The reason many people live in poverty is that they lack a job through which they can support themselves. At Hand in Hand, we believe that part of the solutions is small family-owned, entrepreneurial businesses, channeling individuals’ own power of initiative and abilities. This can change families’ entire circumstances.
We predominantly educate and train women and youths in self-help groups with a focus on entrepreneurship. This leads to new businesses starting and existing businesses growing, generating livelihood and jobs. The entrepreneurs can improve their lives; their families are fed, and children can attend school. We are convinced that individuals possess both the will and the ability. With the right support, they can and will take responsibility for their own lives. Pride, self-confidence, and belief in the future are difficult to measure, but they all produce palpable effects, every single day!
Focus on women and youth
Studies show that women generally invest 90 % of their income into their families’ well-being, compared to only 30 % for men. When women gain a higher economic and social status, families and communities are impacted positively. Children can attend school, health improves, and women are able to take control over their own lives. Southern Africa has a rapidly growing young population, the majority of which lack employment. For this reason, we are also targeting our programmes in the region towards youth. Women make up the majority of participants in our projects in Africa, but even men participate.
Being able to provide oneself and one’s family with a livelihood is a precondition for creating sustainable communities and achieving inclusive economic growth. We work under the philosophy of “helping people help themselves”. The method that Hand in Hand has developed, and continues to improve upon, is always adapted to local conditions and is based upon:
– Social mobilisation in self-help groups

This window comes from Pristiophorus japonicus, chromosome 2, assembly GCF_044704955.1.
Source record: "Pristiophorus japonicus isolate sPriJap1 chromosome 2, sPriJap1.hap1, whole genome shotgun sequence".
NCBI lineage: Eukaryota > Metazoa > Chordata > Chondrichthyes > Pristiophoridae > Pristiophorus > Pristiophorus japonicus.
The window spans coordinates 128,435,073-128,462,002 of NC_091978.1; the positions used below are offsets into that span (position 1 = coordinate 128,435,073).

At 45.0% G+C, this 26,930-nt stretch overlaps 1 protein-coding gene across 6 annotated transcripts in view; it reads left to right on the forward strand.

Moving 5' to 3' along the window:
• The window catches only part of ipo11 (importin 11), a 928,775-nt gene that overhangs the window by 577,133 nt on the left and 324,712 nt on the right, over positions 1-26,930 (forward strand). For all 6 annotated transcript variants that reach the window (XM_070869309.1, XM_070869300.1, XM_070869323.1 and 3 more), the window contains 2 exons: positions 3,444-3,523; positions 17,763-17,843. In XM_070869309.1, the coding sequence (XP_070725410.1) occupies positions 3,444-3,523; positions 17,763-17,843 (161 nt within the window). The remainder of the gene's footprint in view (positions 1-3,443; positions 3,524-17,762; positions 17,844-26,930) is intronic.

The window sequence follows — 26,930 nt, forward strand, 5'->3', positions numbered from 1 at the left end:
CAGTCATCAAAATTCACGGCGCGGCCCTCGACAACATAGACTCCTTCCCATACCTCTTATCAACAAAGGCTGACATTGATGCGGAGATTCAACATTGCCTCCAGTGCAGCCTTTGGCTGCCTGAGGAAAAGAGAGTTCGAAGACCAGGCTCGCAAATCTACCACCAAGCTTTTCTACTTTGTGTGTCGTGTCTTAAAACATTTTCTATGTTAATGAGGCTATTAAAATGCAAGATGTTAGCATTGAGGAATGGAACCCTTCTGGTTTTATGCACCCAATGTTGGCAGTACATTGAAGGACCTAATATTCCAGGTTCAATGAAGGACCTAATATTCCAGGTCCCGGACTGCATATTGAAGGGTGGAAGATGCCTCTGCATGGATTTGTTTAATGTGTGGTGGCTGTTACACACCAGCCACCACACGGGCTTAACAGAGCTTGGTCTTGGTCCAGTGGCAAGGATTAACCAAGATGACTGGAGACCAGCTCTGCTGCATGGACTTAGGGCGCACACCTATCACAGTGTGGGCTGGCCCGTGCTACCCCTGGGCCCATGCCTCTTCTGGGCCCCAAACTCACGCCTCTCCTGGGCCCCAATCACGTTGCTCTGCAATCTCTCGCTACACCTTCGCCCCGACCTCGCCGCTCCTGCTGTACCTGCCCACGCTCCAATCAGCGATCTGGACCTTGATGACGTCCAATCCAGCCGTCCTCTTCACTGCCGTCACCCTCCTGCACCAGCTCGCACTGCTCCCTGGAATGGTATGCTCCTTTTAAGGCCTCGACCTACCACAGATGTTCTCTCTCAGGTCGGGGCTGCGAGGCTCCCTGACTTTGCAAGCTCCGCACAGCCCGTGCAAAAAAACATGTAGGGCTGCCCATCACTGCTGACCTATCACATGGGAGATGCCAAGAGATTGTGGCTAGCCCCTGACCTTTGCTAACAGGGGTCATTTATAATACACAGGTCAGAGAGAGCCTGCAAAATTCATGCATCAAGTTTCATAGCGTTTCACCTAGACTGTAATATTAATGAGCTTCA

– Training in entrepreneurship
– Training in saving and loans and access to microfinance as well as building links to larger markets
Social mobilisation in self-help groups strengthens individuals’ motivation to assume responsibility for their own, their family’s, and their community’s development. The composition of the groups and their dynamics are key to both individual and group development. The members give and receive inspiration and training in saving and loans. This provides a real education in handling money and personal finances. It is possible to target other problems in the community as well, by using self-help groups as a democratic platform.
There are many reasons children are forced to work instead of attending school. Some parents fail to see the value of an education and, in many families, the older children have to stay home and take care of their younger siblings. Poverty is, however, the most common reason.
Our target group lives on very small incomes or even no income at all. They lack a buffer for economic strains such as death, illness, or natural disasters. They can rarely afford balanced meals, health, and medical care, or school fees. Children often have to work to contribute to providing for the family.
When children are forced to work, they miss out on their childhood and attending school. This has consequences even for future generations. One might say that children inherit poverty.